Tagged: Justin Turner

Turner’s on the hit list

Rookie infielder Justin Turner tacked his own footnote onto a historic night at Yankee Stadium on Friday, when he got the first hit of his big-league career late in the game. Derek Jeter had broken New York’s record for hits earlier, and Turner’s first was more of an afterthought.

Still, despite the forgotten nature of his hit, Turner was glad to have done it.

“I’m still never going to forget it for the rest of my life. Nobody can ever take it away from me,” he said. “It’s always good to get the first one out of the way. You don’t have to worry about it.”

Baltimore manager Dave Trembley said that Turner — who was acquired from Cincinatti last winter as part of the Ramon Hernandez trade — will mostly play second in the Majors. Trembley also said that it was good to see Turner get a hit in a hostile atmosphere.

“It’s something he’ll remember, getting it at Yankee Stadium on a night like that,” he said. “I don’t know which day they’re going to put it on — the 11th or the 12th — because it was after midnight. …I was glad we could put him in there and glad we could get it out of the way.”

— Spencer Fordin

Red alert

Yet another voice has joined the blogosphere, and this is one that may be able to cut through pesky journalistic standards to bring you some inside dope. Infielder Justin Turner, who’s playing at Triple-A Norfolk, has agreed to do a blog detailing his first season in the Orioles’ organization. You can read all about, and submit some questions to him as well.

Seeing Red


The Orioles trimmed their spring roster to 39 players Wednesday by reassigning five players to the Minor League in Sarasota and optioning three others to Triple-A Norfolk.

Injured veterans Brad Hennessey and John Parrish headlined the group heading to Sarasota, and they were joined by infielders Justin Turner and Donnie Murphy and outfielder Justin Christian. Kam Mickolio, Chris Waters and Bob McCrory were sent out to Norfolk.

Page Turner

Justin Turner swatted two home runs on Saturday, impressing the club’s decision-makers with his surprising power. Turner, who was acquired in the offseason trade for Ramon Hernandez, will likely start the season at Triple-A Norfolk.

But if he hits there, he may cement himself a future as a big-league utilityman. Turner is currently behind Ryan Freel and Ty Wigginton on that part of the depth chart, but he’s young and likely has his best baseball still in front of him.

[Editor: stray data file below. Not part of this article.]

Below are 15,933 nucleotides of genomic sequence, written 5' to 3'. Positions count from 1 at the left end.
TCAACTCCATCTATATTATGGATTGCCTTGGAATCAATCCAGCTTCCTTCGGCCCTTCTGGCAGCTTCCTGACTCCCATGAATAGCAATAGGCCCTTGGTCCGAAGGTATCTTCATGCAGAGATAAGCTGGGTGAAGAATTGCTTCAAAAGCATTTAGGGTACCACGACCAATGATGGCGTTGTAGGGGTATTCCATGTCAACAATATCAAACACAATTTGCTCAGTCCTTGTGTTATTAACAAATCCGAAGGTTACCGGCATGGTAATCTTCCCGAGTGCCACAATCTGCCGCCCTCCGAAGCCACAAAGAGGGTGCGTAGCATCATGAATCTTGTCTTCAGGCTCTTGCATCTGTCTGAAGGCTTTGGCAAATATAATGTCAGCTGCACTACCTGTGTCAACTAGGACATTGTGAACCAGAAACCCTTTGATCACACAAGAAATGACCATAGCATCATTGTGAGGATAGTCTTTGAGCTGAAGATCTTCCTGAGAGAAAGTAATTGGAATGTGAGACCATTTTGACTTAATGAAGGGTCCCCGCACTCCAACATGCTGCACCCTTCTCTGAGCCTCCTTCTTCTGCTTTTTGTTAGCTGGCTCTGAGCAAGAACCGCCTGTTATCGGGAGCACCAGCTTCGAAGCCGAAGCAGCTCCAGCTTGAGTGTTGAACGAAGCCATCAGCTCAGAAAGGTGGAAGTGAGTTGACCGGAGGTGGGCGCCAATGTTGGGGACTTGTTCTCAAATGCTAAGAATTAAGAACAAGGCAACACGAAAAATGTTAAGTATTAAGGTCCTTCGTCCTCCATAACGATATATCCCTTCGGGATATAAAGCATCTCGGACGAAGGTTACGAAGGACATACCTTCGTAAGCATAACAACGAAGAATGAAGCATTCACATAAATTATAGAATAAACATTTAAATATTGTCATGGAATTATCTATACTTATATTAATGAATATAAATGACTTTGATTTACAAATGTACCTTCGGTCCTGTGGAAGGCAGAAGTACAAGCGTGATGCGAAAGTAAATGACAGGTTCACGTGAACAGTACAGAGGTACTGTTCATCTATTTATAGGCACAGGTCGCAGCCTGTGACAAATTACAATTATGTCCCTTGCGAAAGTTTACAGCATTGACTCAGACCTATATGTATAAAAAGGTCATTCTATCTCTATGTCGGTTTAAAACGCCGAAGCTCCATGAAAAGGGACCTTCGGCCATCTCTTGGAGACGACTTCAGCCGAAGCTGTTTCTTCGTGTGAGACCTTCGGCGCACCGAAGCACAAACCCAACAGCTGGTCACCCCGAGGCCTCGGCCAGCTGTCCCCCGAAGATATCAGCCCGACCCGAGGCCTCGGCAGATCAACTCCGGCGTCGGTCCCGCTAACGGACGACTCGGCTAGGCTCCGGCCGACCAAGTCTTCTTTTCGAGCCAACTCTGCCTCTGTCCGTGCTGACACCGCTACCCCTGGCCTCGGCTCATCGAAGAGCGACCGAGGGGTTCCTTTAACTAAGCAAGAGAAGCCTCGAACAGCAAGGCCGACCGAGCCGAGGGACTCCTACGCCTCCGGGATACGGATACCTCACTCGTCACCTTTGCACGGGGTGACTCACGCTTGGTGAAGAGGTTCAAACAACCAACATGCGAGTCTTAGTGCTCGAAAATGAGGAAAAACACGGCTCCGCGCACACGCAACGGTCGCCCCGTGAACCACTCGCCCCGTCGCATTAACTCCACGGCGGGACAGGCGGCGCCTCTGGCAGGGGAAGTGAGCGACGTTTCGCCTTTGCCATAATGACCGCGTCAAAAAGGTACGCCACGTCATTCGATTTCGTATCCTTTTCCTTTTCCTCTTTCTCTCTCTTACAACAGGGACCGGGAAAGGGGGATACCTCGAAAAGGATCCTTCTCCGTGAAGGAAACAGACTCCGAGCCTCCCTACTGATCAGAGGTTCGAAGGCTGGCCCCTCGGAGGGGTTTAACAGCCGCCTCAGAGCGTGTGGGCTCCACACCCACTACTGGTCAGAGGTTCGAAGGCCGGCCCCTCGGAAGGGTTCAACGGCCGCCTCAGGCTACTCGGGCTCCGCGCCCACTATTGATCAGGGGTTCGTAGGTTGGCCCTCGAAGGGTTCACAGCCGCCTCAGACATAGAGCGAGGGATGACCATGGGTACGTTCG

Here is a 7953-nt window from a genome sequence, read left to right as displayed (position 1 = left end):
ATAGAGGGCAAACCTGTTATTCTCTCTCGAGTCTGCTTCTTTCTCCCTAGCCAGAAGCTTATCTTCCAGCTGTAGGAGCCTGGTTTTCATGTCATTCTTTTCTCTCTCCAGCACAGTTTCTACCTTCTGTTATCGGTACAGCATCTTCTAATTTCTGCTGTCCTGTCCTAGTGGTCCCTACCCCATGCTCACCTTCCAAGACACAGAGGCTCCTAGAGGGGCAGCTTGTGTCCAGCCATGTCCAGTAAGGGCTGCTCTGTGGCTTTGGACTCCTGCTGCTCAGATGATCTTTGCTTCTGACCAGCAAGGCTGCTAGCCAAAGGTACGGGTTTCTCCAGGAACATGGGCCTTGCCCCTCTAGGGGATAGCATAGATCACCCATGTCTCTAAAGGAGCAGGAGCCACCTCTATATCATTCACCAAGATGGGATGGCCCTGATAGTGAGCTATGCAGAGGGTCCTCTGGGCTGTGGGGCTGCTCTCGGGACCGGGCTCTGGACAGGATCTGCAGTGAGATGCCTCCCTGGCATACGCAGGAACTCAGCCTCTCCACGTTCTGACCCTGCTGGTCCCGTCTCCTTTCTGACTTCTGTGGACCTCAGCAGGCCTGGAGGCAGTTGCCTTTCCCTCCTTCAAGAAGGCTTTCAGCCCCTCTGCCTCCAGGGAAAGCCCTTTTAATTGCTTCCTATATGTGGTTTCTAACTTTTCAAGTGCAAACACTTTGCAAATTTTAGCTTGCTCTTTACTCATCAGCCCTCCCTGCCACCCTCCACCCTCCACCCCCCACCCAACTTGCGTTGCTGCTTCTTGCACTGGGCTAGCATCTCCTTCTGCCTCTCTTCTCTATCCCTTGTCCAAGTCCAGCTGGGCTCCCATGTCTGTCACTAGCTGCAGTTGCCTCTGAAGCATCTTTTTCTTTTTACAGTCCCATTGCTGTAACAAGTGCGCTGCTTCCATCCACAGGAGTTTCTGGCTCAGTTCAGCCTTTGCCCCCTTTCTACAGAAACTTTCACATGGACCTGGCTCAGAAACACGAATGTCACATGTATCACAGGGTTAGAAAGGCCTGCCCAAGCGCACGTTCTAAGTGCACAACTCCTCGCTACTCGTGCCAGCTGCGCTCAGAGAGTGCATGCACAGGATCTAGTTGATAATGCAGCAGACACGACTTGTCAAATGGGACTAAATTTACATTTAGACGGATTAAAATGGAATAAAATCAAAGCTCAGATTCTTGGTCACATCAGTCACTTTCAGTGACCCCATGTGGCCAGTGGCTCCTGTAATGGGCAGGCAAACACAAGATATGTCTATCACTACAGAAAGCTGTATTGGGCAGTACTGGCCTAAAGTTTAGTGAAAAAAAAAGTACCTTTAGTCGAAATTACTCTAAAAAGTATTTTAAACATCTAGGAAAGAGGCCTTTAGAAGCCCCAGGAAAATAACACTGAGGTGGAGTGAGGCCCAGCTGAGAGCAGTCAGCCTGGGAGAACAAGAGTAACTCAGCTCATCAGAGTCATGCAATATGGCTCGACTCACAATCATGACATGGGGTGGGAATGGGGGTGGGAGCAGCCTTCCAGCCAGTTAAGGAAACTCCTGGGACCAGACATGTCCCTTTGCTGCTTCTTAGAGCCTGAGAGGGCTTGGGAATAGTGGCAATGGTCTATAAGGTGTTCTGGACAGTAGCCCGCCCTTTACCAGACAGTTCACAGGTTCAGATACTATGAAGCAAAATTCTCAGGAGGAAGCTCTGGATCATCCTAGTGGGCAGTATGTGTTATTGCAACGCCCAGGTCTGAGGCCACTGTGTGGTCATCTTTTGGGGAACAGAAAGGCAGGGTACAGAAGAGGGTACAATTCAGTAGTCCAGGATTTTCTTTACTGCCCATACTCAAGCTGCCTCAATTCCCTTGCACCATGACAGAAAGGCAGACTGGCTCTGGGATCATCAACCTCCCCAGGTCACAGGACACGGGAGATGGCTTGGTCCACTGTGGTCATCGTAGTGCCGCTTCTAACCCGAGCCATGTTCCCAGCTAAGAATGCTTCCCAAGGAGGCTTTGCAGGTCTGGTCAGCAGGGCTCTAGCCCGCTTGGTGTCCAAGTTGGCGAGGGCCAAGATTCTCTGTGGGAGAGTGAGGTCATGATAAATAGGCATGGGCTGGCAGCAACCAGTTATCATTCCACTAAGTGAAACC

“I’m just going out there trying to play hard and make a good first impression on them. Hopefully, it sticks,” he said. “Maybe they’ll remember somewhere down the road this year.”

Baltimore had eight homers in the first 15 spring games before exploding for six Saturday. Felix Pie, Nick Markakis, Nolan Reimold and Donnie Murphy also went deep.

Depth charge

The Orioles have received kudos for increasing their depth at the big-league level in recent weeks, but one thing that has gone virtually unnoticed is the maturation of some of their younger infielders. Blake Davis and Justin Turner have both earned accolades for their improvement this spring and will stand as potential reinforcements if anyone gets injured.

“Every player that’s in camp here should have the mindset that they’re here to compete for one of the 25 jobs,” said Baltimore manager Dave Trembley. “You have to send a message and you have to have people notice you. And they’re either going to notice you in a positive or a negative way. I would dare say, you guys that follow the club, the inventory is better.”

Baltimore signed Ty Wigginton and Ryan Freel to flesh out its bench, relegating Scott Moore to the challenge of trying to distinguish himself. And Moore has hit well, finding himself in a grouping with Turner, Davis and several other youngsters trying to separate themselves.

“There are some players here in camp,” Trembley said. “I’m not talking about stars. I’m not talking about impact type players, but there are better overall baseball players in camp. I don’t want to put the whammy on them, but look at the way the infielders have played.

“If Blake Davis didn’t have No. 82 on his back, you’d think he’s a big-leaguer. Honest to God. …And for me, he is a Major League player. I think these guys deserve a lot of credit.”